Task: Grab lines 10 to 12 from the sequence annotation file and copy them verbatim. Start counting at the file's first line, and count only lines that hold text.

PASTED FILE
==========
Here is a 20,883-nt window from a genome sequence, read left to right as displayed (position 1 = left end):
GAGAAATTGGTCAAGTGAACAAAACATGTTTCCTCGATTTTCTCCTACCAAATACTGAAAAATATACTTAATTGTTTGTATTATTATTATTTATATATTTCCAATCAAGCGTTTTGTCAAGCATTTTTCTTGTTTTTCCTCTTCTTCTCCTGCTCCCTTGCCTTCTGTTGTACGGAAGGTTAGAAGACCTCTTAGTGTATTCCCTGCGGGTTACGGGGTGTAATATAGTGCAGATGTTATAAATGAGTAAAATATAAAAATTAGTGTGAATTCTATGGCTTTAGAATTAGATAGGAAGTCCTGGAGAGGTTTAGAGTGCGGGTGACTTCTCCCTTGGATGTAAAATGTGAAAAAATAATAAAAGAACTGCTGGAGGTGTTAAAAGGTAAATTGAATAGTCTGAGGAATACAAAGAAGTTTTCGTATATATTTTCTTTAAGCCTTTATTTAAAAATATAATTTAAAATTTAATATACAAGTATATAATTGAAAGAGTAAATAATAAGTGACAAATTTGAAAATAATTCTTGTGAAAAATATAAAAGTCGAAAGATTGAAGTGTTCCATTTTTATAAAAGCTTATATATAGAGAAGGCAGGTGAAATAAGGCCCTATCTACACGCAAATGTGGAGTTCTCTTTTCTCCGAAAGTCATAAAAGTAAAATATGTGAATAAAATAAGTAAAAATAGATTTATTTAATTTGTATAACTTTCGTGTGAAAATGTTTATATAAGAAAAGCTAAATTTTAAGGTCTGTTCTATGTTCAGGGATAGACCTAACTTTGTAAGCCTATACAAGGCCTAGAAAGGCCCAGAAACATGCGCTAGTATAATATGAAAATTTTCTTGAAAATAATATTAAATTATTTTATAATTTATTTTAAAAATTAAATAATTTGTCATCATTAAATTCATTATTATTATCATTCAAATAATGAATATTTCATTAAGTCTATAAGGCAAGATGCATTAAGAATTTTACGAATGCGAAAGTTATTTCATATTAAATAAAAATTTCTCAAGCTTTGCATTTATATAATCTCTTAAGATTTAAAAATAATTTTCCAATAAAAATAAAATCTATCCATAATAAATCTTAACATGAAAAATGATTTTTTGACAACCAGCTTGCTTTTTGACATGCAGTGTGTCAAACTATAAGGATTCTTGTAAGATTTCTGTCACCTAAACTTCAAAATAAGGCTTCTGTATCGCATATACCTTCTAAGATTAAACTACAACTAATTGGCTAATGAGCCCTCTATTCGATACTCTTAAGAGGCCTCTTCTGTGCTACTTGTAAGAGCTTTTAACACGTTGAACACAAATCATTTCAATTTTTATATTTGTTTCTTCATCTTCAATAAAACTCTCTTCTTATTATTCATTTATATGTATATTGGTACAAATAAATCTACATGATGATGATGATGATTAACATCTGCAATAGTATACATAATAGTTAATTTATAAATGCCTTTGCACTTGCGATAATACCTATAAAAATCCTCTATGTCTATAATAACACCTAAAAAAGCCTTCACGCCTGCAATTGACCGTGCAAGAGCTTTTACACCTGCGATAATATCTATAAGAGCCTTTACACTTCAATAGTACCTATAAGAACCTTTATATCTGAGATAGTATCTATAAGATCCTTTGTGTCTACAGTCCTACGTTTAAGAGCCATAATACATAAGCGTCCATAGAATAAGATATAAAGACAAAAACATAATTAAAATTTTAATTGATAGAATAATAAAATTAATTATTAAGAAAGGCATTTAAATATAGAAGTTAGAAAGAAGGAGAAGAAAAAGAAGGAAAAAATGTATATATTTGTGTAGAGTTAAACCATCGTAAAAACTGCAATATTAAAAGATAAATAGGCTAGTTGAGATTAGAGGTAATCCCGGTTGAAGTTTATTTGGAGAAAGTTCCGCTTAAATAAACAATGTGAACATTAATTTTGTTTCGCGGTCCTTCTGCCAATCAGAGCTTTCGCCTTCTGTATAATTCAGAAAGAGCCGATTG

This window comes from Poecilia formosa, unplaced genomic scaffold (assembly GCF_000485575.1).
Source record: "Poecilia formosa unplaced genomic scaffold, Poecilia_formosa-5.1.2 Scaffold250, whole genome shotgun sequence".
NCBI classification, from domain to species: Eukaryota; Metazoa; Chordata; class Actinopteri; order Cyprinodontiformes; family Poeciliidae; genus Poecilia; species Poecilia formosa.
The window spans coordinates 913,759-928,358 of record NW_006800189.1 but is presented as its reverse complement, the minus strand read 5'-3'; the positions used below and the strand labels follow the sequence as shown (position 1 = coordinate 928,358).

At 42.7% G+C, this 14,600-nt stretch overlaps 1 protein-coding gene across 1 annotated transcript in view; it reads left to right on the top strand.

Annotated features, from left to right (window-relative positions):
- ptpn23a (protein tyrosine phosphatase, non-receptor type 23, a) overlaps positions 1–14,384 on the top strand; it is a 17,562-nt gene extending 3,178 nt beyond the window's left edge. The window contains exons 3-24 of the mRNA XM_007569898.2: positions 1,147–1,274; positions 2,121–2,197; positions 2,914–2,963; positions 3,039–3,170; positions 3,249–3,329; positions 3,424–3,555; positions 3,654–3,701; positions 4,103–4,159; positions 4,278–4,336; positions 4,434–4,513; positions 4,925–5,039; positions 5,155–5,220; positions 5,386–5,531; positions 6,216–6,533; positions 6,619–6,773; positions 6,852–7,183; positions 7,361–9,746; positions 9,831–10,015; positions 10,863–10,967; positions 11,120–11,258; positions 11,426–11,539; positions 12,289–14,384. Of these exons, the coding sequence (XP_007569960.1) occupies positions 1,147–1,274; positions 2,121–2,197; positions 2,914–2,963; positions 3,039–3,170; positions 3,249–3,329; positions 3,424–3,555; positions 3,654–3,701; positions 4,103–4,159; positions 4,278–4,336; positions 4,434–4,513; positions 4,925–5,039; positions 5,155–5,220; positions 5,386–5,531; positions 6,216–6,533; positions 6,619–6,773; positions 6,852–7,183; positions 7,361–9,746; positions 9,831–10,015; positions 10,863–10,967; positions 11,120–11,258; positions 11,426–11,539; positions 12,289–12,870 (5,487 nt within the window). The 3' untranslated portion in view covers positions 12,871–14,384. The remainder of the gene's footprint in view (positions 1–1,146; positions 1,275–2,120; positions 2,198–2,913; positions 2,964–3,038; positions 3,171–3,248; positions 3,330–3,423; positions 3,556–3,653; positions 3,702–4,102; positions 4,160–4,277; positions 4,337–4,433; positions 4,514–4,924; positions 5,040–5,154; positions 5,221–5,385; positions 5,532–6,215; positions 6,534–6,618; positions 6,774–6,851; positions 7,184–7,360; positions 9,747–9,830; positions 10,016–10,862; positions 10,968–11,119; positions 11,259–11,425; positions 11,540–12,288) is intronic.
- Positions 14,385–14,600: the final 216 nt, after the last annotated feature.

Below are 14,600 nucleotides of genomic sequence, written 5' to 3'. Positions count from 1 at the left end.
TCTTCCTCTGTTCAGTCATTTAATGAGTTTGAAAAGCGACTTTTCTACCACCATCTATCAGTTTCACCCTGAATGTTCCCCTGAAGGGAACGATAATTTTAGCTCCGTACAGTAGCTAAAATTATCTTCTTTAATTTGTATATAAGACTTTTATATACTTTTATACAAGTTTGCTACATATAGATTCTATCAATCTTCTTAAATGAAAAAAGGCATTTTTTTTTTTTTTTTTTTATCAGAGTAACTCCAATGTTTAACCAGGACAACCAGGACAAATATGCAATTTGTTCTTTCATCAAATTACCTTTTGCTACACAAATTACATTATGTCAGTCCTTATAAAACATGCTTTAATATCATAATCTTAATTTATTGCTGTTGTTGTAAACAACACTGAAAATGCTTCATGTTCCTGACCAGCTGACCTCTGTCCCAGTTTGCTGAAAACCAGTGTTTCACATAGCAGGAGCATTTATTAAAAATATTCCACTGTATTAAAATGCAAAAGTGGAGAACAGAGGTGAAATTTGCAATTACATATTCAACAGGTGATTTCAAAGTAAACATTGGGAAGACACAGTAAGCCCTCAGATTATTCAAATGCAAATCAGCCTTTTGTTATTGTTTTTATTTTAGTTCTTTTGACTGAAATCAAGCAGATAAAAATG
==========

- Positions 14,385–14,600: the final 216 nt, after the last annotated feature.

Below are 14,600 nucleotides of genomic sequence, written 5' to 3'. Positions count from 1 at the left end.
TCTTCCTCTGTTCAGTCATTTAATGAGTTTGAAAAGCGACTTTTCTACCACCATCTATCAGTTTCACCCTGAATGTTCCCCTGAAGGGAACGATAATTTTAGCTCCGTACAGTAGCTAAAATTATCTTCTTTAATTTGTATATAAGACTTTTATATACTTTTATACAAGTTTGCTACATATAGATTCTATCAATCTTCTTAAATGAAAAAAGGCATTTTTTTTTTTTTTTTTTTATCAGAGTAACTCCAATGTTTAACCAGGACAACCAGGACAAATATGCAATTTGTTCTTTCATCAAATTACCTTTTGCTACACAAATTACATTATGTCAGTCCTTATAAAACATGCTTTAATATCATAATCTTAATTTATTGCTGTTGTTGTAAACAACACTGAAAATGCTTCATGTTCCTGACCAGCTGACCTCTGTCCCAGTTTGCTGAAAACCAGTGTTTCACATAGCAGGAGCATTTATTAAAAATATTCCACTGTATTAAAATGCAAAAGTGGAGAACAGAGGTGAAATTTGCAATTACATATTCAACAGGTGATTTCAAAGTAAACATTGGGAAGACACAGTAAGCCCTCAGATTATTCAAATGCAAATCAGCCTTTTGTTATTGTTTTTATTTTAGTTCTTTTGACTGAAATCAAGCAGATAAAAATG